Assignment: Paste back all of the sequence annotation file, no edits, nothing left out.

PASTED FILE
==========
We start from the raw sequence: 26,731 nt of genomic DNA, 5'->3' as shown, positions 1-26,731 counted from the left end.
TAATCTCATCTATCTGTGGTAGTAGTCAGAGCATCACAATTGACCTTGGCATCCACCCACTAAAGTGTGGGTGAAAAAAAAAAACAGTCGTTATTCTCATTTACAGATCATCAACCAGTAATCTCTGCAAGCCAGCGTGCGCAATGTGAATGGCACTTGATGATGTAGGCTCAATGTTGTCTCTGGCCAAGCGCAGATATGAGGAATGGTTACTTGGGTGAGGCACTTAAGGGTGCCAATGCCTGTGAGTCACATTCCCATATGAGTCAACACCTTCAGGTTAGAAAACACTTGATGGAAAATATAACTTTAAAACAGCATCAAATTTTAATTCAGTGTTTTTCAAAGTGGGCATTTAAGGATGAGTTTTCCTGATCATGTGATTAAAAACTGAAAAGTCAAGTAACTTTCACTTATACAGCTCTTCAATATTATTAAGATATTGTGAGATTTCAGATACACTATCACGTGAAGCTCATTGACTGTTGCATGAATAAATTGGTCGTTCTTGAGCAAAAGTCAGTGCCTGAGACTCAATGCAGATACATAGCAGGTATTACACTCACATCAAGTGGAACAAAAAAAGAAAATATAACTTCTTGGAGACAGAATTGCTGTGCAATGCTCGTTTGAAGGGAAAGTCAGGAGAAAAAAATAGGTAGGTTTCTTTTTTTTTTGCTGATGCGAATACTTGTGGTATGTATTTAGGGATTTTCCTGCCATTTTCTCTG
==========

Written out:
We start from the raw sequence: 26,731 nt of genomic DNA, 5'->3' as shown, positions 1-26,731 counted from the left end.
TAATCTCATCTATCTGTGGTAGTAGTCAGAGCATCACAATTGACCTTGGCATCCACCCACTAAAGTGTGGGTGAAAAAAAAAAACAGTCGTTATTCTCATTTACAGATCATCAACCAGTAATCTCTGCAAGCCAGCGTGCGCAATGTGAATGGCACTTGATGATGTAGGCTCAATGTTGTCTCTGGCCAAGCGCAGATATGAGGAATGGTTACTTGGGTGAGGCACTTAAGGGTGCCAATGCCTGTGAGTCACATTCCCATATGAGTCAACACCTTCAGGTTAGAAAACACTTGATGGAAAATATAACTTTAAAACAGCATCAAATTTTAATTCAGTGTTTTTCAAAGTGGGCATTTAAGGATGAGTTTTCCTGATCATGTGATTAAAAACTGAAAAGTCAAGTAACTTTCACTTATACAGCTCTTCAATATTATTAAGATATTGTGAGATTTCAGATACACTATCACGTGAAGCTCATTGACTGTTGCATGAATAAATTGGTCGTTCTTGAGCAAAAGTCAGTGCCTGAGACTCAATGCAGATACATAGCAGGTATTACACTCACATCAAGTGGAACAAAAAAAGAAAATATAACTTCTTGGAGACAGAATTGCTGTGCAATGCTCGTTTGAAGGGAAAGTCAGGAGAAAAAAATAGGTAGGTTTCTTTTTTTTTTGCTGATGCGAATACTTGTGGTATGTATTTAGGGATTTTCCTGCCATTTTCTCTG